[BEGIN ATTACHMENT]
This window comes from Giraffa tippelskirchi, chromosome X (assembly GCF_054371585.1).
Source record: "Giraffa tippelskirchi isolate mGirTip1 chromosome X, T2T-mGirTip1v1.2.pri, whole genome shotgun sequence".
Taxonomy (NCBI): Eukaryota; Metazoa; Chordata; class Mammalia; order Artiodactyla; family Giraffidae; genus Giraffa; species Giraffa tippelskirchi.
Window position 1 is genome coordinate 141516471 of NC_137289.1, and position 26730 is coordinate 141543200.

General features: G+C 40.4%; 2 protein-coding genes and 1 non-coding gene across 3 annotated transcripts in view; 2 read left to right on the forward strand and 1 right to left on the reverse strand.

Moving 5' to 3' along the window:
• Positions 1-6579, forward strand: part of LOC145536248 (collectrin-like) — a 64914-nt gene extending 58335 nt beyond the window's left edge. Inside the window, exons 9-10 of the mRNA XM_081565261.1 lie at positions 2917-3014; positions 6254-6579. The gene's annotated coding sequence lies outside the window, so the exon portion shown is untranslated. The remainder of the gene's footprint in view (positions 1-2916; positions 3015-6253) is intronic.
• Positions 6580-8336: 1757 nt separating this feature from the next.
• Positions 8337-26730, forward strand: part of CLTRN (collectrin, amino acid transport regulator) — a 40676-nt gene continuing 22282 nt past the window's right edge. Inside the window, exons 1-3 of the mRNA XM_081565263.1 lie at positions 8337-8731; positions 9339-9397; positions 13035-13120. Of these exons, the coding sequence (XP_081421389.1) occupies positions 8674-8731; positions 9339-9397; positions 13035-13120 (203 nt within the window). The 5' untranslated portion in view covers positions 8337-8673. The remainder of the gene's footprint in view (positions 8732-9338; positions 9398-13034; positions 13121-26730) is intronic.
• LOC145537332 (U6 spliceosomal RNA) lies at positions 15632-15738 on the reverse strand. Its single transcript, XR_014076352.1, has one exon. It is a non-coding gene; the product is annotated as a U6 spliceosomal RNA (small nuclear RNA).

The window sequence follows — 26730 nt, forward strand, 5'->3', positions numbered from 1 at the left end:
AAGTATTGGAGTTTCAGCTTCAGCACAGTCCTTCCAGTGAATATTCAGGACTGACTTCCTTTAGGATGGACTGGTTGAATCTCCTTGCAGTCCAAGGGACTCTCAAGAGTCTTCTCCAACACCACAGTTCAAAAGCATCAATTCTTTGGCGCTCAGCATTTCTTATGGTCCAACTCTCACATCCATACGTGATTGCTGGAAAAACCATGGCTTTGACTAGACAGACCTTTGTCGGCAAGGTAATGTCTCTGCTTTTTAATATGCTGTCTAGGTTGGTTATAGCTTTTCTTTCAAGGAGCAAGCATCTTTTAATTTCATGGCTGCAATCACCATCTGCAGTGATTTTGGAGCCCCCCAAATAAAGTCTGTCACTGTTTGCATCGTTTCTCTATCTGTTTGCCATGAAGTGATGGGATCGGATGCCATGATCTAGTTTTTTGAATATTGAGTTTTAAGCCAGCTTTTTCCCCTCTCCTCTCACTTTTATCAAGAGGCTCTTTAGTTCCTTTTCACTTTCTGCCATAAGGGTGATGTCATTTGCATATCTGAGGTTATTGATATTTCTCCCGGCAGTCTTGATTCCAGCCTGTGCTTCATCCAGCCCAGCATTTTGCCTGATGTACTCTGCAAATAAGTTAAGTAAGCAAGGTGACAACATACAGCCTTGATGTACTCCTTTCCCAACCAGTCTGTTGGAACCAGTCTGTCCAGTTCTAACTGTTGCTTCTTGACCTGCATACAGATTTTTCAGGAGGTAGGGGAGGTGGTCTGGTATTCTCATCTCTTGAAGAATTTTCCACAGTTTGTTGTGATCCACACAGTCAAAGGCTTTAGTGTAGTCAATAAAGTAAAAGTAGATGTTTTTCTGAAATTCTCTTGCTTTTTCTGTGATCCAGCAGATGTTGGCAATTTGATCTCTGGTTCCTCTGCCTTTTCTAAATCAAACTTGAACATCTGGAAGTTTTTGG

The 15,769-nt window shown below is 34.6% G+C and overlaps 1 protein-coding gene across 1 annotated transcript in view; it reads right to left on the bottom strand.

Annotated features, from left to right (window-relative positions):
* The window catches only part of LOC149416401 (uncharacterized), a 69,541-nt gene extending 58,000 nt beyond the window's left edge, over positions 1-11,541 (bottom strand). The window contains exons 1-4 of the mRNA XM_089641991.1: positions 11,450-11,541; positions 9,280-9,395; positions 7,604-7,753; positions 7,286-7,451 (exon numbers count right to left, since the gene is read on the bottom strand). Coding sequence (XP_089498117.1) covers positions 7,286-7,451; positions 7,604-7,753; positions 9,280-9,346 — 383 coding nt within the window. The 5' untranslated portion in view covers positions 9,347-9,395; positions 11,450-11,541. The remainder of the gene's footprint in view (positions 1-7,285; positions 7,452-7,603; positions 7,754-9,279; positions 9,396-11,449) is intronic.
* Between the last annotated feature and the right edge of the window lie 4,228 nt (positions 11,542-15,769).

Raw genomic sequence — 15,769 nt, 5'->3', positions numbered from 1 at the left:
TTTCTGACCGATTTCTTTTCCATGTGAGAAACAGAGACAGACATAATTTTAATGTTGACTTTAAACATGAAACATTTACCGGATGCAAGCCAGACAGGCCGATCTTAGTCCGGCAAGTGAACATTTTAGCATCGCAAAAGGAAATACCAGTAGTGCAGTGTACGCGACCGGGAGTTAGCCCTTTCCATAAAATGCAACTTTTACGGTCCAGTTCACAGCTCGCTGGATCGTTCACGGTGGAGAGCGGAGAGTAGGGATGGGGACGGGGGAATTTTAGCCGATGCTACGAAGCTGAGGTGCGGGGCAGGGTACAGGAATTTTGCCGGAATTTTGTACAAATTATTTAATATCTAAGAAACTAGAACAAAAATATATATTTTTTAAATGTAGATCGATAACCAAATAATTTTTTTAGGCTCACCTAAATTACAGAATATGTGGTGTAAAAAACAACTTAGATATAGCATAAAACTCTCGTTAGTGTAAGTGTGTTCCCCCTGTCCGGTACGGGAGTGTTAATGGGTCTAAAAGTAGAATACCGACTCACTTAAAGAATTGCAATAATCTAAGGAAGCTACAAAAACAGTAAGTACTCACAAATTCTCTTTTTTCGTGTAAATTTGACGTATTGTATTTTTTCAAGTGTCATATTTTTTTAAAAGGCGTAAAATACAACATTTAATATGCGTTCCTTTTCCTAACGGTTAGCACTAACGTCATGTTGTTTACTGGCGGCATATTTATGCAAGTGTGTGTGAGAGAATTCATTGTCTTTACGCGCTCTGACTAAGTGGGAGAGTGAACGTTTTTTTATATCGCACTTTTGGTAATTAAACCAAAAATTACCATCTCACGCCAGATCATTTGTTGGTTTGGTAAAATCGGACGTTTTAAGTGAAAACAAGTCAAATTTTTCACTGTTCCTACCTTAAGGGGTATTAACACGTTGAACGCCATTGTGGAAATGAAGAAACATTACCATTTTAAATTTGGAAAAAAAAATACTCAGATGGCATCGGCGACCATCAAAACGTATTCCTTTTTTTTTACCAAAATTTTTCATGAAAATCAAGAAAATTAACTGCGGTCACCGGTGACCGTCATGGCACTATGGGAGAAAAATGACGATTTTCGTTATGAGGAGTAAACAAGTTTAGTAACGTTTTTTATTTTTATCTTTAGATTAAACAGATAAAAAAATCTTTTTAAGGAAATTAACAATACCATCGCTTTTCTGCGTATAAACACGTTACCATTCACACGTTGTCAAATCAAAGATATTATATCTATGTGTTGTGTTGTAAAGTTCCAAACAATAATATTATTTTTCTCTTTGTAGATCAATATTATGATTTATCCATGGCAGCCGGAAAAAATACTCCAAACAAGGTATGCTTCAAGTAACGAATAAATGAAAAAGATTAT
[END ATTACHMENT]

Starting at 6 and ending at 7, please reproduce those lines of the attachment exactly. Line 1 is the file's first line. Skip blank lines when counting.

Moving 5' to 3' along the window:
• Positions 1-6579, forward strand: part of LOC145536248 (collectrin-like) — a 64914-nt gene extending 58335 nt beyond the window's left edge. Inside the window, exons 9-10 of the mRNA XM_081565261.1 lie at positions 2917-3014; positions 6254-6579. The gene's annotated coding sequence lies outside the window, so the exon portion shown is untranslated. The remainder of the gene's footprint in view (positions 1-2916; positions 3015-6253) is intronic.